In various embodiments, one or more sensor devices can be used to measure and/or detect material properties of the base substrates. For example, in some embodiments, a sensor device such as an X-ray photoelectron spectroscopy (XPS) can be used to measure the elemental ratios (\) of Aluminum to Magnesium and Oxygen to Carbon. The sensor device can be configured to scan an upper surface layer (e.g., a survey scan) of the base substrates at approximately 3 nanometers (nm) in depth, for example. A surface analyst tool (e.g., a Brighton Surface Analyst) can be used to measure the water contact angles.

Referring again to Tables 4 and 5, the base substrates were subjected to wedge and stress analyses to ensure durability. For example, for wedge analysis, the base substrates (i.e., test sample) were tested at a temperature of approximately 38° C. with 100% relative humidity (RH) over a two-day period according to ASTM D3762 testing standards. Similarly, for stress analysis, the base substrates were tested in an environment having a temperature of approximately 38° C. and a relative humidity (RH) of 100%. During the stress analysis, the base substrates were subjected to a pressure of approximately 25% of the ultimate shear strength over 40 cycles in accordance with Ford Laboratory Test Method FLTM BV 101-07 to determine durability, with each exhibiting a wedge crack growth of less than 6 mm.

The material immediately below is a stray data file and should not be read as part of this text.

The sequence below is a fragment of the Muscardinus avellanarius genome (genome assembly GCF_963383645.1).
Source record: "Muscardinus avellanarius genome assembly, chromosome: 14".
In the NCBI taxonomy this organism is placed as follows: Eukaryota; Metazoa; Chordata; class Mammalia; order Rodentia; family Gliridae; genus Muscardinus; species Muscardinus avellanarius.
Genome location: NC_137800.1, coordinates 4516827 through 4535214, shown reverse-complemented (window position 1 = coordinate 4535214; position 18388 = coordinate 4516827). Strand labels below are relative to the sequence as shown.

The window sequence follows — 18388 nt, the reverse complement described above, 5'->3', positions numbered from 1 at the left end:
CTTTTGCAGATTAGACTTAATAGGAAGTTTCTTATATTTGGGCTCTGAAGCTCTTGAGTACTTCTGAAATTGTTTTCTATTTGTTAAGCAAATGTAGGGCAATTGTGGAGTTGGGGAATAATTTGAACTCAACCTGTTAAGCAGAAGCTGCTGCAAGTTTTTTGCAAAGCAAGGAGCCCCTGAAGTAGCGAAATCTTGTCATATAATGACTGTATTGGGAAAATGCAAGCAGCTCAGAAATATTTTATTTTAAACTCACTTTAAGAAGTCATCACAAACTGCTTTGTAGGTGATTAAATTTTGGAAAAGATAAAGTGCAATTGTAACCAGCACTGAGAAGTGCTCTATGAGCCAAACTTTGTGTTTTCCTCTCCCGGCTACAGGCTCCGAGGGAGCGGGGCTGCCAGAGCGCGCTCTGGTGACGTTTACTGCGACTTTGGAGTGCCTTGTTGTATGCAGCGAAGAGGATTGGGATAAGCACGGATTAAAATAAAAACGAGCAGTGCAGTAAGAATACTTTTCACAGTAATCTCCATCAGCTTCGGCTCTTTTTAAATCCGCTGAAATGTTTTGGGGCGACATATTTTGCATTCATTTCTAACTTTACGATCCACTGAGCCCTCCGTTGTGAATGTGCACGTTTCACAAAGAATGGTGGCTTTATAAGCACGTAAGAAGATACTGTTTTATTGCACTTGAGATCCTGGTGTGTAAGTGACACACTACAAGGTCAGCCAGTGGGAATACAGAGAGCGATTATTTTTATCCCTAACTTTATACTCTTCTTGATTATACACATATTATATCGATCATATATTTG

TABLE 4Specifications for Aluminum Alloy Pretreatment and Resulting PropertiesAl:MgO:CContactWedge cohesiveWedge crackAlloyRatio †Ratio †angle (°) +failure (%)*growth (mm)*6061 T6>3 >5<30>90<66005>10>5<205052 H32>8 >4<205456>4 >4<20A356>10>5<20machinedA380>8 >3<20

TABLE 5Data from as received and pretreated Aluminum specimensMedianwedgeMedianStressAl:MgO:CContactcohesivewedge crackdurability 1stAluminum alloyRatioRatioangle (°)failure (%)growth (mm)failure6061 T69.810141004No failure6061 T6129.528955No failure6061 T63.55.49904.4No failure6061 T66.43.279Did not test6061 T60.2397059Day 160054.476608Did not test600516.26.8171002.5Did not test60050.221.9850121Did not test5052 H3210.15.3131001Did not test5052 H328.44.7131001.5Did not test5052 H321.20.5904010Did not test54565.55121002Did not test54563.4176047.5Did not testA356 machined†16.65.916983.6Did not testA356 machined†6.21.687Did not testA380 as-cast‡143.3171003.8Did not testA380 as-cast‡9.23.881001.8Did not testA380 as-cast‡2.50.587197Did not test

Referring now to FIGS. 6A-7C, exemplary images of a surface of the base substrate including, e.g., an aluminum alloy 6061 T6 are shown before and after application of the one or more pretreatment method 200, 300, or 400 discussed with reference to FIGS. 2-4. FIGS. 6A and 7A illustrate microscopic images of the surface of the first base substrate prior to pretreatment (i.e., as received surfaces). In FIGS. 6B, 6C, 7B, and 7C, microscopic images of the surface of the first base substrate following pretreatment utilizing the pretreatment 200 are shown.